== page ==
Sometimes a site gets attacked by spammers/spambots. In such a case, the current procedure for moderators is:
- Request a blacklist from the community team. This is basically a regex that is tested against the post; if there is a match the post is not allowed through.
- Keep destroying posts and accounts while waiting for the community team to reply (This affects mods living in The East more, as there is only ~one community team member around)
This is rather inefficient, as moderators have to keep a constant watch on the site and pick of spam. A few weeks ago, Physics (and AU) were being hit by a certain spammer, and I had to keep picking off spam posts from the main page.
Blacklisting is a RIGHT NOW feature -- it is most effective when applied immediately.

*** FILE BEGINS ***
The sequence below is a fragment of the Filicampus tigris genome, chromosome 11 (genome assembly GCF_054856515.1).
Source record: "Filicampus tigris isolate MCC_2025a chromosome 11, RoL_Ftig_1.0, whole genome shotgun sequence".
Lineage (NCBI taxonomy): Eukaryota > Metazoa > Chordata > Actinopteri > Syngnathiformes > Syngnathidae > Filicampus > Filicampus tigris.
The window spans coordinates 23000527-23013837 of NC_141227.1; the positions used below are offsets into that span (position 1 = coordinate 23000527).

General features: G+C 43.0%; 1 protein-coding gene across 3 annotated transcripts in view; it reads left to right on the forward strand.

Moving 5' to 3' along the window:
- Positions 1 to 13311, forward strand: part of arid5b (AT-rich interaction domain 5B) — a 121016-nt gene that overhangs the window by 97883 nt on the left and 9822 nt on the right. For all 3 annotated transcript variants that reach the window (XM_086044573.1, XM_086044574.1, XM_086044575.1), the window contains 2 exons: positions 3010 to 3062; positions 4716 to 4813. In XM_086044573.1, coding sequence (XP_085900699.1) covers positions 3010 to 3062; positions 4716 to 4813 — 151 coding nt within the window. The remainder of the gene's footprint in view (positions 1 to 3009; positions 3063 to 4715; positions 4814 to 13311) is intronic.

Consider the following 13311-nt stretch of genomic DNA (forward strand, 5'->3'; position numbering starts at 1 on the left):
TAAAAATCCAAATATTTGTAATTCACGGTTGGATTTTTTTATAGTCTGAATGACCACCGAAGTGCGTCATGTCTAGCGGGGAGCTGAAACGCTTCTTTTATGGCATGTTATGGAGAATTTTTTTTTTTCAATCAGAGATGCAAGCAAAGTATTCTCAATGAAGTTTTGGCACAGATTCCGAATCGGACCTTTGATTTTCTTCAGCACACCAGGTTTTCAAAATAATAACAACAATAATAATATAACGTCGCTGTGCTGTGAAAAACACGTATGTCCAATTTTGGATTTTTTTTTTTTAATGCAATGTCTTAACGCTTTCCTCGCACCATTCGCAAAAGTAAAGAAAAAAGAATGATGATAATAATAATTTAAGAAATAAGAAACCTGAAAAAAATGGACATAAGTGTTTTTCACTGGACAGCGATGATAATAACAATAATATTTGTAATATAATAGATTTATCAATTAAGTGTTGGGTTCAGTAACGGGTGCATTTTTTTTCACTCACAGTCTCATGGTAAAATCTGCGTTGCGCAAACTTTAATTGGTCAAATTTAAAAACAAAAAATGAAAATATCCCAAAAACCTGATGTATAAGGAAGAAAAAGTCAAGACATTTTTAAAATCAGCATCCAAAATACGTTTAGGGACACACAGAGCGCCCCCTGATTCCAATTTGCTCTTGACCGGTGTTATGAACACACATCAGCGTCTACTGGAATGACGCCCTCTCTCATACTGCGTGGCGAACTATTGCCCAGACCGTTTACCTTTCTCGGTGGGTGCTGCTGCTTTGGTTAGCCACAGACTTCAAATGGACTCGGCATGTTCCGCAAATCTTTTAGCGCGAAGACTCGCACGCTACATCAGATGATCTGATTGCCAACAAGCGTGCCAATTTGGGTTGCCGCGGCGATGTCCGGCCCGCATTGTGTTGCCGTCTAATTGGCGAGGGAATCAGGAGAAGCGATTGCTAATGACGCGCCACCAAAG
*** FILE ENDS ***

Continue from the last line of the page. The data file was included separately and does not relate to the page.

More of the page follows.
After a few hours of waiting, the moderator has probably spent a significant amount of time (which can be better spent doing other things) watching for more spam and killing it. Besides, there's a chance that the spammer may get tired of it too (doesn't always happen, but there's a good chance it will).
With this in mind, I propose the following: Allow mods to set temporary blacklists (which expire in a capped number of hours -- IMO 24 hours is enough). These blacklists can be reviewed by the community team and extended/removed if necessary.
I understand that blacklisting is a feature that is prone to misuse and if not used carefully can lead to many false positives. With this in mind, further restrictions can be imposed:
- Require two moderators to initiate this, similar to the current system for adding custom OT reasons.
- Allow the blacklist entry only if it matches N recently deleted posts1.
1. Original idea credit @ChrisF: "It ought to be that if N users get destroyed or M posts get flagged as spam then any urls in the posts are automatically added to the blacklist or at least sent to the team for review."